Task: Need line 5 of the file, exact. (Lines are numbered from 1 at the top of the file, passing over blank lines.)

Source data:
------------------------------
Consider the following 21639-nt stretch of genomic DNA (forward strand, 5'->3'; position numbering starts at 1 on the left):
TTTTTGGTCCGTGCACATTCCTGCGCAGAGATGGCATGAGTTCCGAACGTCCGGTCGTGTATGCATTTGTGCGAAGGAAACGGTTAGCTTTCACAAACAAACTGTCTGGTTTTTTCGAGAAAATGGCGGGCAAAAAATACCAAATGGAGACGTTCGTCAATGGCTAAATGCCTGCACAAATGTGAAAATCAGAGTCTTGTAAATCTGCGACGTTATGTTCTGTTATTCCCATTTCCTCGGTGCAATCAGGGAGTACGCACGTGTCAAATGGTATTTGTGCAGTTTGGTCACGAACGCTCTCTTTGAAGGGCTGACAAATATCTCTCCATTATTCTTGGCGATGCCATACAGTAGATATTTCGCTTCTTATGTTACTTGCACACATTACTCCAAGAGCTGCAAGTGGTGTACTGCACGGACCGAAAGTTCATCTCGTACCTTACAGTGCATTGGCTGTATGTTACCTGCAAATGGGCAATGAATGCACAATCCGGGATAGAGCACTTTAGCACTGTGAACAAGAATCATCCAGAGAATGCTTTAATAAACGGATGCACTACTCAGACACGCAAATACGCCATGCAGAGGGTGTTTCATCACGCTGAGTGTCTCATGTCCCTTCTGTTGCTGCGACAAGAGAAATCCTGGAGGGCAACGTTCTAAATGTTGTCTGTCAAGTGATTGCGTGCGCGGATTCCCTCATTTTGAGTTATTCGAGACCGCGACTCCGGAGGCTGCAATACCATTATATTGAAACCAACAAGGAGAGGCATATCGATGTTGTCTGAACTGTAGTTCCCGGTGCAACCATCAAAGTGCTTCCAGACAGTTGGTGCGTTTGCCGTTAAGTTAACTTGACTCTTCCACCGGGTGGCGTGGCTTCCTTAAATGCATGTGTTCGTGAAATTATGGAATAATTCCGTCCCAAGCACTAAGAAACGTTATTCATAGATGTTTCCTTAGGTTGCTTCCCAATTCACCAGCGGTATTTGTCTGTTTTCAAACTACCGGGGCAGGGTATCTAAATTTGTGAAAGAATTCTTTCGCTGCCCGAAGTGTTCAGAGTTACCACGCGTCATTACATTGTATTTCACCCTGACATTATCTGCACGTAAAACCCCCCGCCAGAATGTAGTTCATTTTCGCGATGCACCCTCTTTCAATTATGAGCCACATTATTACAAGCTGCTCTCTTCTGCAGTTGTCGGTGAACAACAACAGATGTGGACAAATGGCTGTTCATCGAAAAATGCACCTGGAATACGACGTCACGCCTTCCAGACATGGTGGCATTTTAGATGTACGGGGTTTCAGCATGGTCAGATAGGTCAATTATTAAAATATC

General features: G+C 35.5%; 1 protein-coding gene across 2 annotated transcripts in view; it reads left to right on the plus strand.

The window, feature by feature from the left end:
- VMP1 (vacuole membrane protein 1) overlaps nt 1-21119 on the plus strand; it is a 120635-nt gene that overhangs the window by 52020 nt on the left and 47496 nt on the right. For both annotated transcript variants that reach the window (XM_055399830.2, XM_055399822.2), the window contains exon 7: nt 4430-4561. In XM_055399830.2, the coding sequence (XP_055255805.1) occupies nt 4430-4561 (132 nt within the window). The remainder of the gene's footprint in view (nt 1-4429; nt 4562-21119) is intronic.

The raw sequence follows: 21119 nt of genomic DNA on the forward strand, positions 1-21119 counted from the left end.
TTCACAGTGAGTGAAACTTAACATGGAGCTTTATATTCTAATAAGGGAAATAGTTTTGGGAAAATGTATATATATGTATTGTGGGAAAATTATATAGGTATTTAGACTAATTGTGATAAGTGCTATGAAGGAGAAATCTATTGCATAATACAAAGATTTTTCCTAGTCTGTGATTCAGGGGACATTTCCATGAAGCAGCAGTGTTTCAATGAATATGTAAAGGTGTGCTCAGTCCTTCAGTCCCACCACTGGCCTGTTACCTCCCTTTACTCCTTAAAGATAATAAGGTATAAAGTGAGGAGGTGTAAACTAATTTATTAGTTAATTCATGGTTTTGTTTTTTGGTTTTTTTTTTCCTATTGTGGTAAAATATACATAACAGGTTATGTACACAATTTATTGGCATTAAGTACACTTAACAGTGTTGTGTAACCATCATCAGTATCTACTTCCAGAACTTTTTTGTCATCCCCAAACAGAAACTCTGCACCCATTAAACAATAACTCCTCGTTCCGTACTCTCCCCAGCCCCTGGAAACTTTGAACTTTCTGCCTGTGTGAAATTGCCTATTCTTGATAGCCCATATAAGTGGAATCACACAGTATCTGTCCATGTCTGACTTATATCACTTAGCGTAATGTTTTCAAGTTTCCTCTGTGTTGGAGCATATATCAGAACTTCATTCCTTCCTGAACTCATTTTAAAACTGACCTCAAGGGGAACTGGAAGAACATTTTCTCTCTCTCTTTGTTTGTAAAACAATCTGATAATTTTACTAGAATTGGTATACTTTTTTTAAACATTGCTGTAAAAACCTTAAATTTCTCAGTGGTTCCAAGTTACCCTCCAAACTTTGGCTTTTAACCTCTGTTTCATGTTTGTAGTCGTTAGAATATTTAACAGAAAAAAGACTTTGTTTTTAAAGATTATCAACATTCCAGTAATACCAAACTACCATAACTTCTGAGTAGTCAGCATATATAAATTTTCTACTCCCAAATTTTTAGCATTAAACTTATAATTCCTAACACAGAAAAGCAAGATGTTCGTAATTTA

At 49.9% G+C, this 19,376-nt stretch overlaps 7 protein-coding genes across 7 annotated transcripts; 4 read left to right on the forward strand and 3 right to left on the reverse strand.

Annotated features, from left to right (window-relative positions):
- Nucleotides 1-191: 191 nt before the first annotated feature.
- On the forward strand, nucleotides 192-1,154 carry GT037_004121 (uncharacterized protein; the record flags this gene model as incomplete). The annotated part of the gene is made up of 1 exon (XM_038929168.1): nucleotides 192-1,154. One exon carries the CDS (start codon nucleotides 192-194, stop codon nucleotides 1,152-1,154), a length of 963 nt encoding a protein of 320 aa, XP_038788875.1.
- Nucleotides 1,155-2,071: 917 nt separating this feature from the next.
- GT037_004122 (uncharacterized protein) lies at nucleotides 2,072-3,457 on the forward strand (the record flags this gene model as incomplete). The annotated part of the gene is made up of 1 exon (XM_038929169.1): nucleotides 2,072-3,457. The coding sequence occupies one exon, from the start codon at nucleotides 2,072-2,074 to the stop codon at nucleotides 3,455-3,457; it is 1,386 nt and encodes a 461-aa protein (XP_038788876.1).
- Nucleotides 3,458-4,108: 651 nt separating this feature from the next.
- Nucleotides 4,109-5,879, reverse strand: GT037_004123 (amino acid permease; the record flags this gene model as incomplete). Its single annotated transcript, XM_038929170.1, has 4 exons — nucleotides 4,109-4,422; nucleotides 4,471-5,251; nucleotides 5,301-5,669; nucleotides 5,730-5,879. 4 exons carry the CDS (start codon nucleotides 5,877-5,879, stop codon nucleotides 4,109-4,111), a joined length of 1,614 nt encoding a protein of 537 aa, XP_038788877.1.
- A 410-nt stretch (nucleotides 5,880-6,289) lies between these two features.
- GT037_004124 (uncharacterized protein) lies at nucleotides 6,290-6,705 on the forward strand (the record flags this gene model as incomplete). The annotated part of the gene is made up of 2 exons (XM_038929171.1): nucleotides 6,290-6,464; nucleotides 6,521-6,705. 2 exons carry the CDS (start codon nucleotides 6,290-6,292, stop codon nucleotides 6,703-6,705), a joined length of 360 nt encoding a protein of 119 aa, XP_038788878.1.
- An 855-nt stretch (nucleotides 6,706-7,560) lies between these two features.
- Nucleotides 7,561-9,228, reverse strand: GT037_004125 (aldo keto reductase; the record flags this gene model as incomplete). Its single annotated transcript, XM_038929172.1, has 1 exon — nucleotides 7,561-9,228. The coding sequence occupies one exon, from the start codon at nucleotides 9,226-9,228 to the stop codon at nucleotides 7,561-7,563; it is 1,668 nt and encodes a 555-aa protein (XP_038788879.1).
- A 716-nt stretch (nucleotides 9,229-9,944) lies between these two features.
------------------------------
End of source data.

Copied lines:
- VMP1 (vacuole membrane protein 1) overlaps nt 1-21119 on the plus strand; it is a 120635-nt gene that overhangs the window by 52020 nt on the left and 47496 nt on the right. For both annotated transcript variants that reach the window (XM_055399830.2, XM_055399822.2), the window contains exon 7: nt 4430-4561. In XM_055399830.2, the coding sequence (XP_055255805.1) occupies nt 4430-4561 (132 nt within the window). The remainder of the gene's footprint in view (nt 1-4429; nt 4562-21119) is intronic.